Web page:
With only 37 authenticated Johannes Vermeer paintings (28 in the Rijksmuseum’s sold-out exhibition), could there be more out there, not yet recognised as from his hand? Vermeer’s production was certainly larger, so the hunt continues for the missing masterpieces. Experts believe that a number are still unaccounted for.
Around nine Vermeers that have disappeared are listed in old records, including a self-portrait—which would represent the greatest discovery. At the 1696 sale of the Jacob Dissius collection (inherited from the artist’s major Delft patron, Maria de Knuijt), there was a “portrait of Vermeer in a room with various accessories”, described as “uncommonly beautifully painted by him”. This is not The Art of Painting (1666-68, now at the Kunsthistorisches Museum, Vienna), in which the artist is depicted from behind.
The re-emergence of lost paintings ‘might well shed light on Vermeer’s progress’Pieter Roelofs, curator
Pieter Roelofs, the co-curator of the Rijksmuseum’s Vermeer (until 4 June), suggests in the exhibition catalogue that the composition of the lost self-portrait may well have been copied by, or provided the inspiration for, Michiel van Musscher, a slightly later Dutch artist. He believes that Van Musscher’s A Self-portrait of the Artist in his Studio (1670, private collection) was “probably painted after Vermeer’s model [the lost self-portrait]”. If so, Van Musscher seems to have substituted his own facial features for those of Vermeer.
Three other Vermeers are listed in the Dissius inventory. These include a picture described as “a view” of a house or houses, which must be a lost cityscape, presumably done at around the same time as The Little Street (around 1658, Rijksmuseum) and View of Delft (1660-61, Mauritshuis, The Hague). Dissius also owned the lost painting recorded as “a gentleman washing his hands, in a perspective room, with statues”.
The sculptor Johannes Larson, who worked partly in London, was one of the earliest collectors, owning “a face by Vermeer”. This was recorded at his death in The Hague in 1664.
Five other Vermeers that occur in 18th-century inventories probably also record lost paintings: “Woman combing her hair”, “The visit to the tomb” (possibly a Biblical subject), the mythological “Jupiter, Venus and Mercury”, “Painter playing a violin” and “Woman eating oysters and pouring out wine”.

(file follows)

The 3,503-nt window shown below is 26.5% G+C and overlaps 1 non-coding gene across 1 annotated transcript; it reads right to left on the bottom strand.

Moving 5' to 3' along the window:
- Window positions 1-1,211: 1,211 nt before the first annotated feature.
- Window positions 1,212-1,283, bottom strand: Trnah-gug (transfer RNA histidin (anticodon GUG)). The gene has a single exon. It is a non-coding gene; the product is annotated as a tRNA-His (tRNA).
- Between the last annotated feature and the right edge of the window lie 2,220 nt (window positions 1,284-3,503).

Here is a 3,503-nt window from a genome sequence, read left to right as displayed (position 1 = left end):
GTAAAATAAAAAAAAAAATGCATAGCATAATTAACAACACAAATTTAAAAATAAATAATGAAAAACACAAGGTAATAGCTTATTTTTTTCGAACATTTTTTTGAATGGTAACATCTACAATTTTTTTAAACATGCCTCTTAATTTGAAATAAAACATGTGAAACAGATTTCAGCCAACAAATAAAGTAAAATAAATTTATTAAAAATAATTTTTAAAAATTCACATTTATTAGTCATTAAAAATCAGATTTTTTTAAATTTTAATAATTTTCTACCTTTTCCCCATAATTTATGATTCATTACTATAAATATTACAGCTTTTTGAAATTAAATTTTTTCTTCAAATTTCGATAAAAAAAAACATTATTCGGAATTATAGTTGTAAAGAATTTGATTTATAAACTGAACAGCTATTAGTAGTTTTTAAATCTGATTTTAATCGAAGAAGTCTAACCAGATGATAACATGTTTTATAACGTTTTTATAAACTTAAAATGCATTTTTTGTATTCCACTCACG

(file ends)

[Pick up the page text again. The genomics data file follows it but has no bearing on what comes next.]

Tip of the iceberg?
Art historians have found it particularly difficult to track down Vermeer’s work for a number of reasons: his developing style, his wide range of subject matter, the fact that only half his known works are signed, and, most importantly, because he remained relatively unknown outside Holland until his reputation developed in the late 19th century.
The key question is whether the 37 surviving works and the nine or so in early records represent all (or nearly all) of Vermeer’s oeuvre—or if they are just the tip of the iceberg.
Elucidating the artist’s process
Most specialists believe that there were not many more than the authenticated 37, with Roelofs suggesting that the total might be 45 to 50. This works out at just over two paintings a year. If the number is higher, then this casts further doubt on the assumption frequently made that Vermeer painted slowly and meticulously.
But if there are a significantly larger number of lost Vermeers, which seems equally plausible, then we might well need to revise our view on how the master of Delft developed. And as Roelofs admits, the re-emergence of lost paintings “might well shed light on Vermeer’s progress, should they ever be rediscovered”.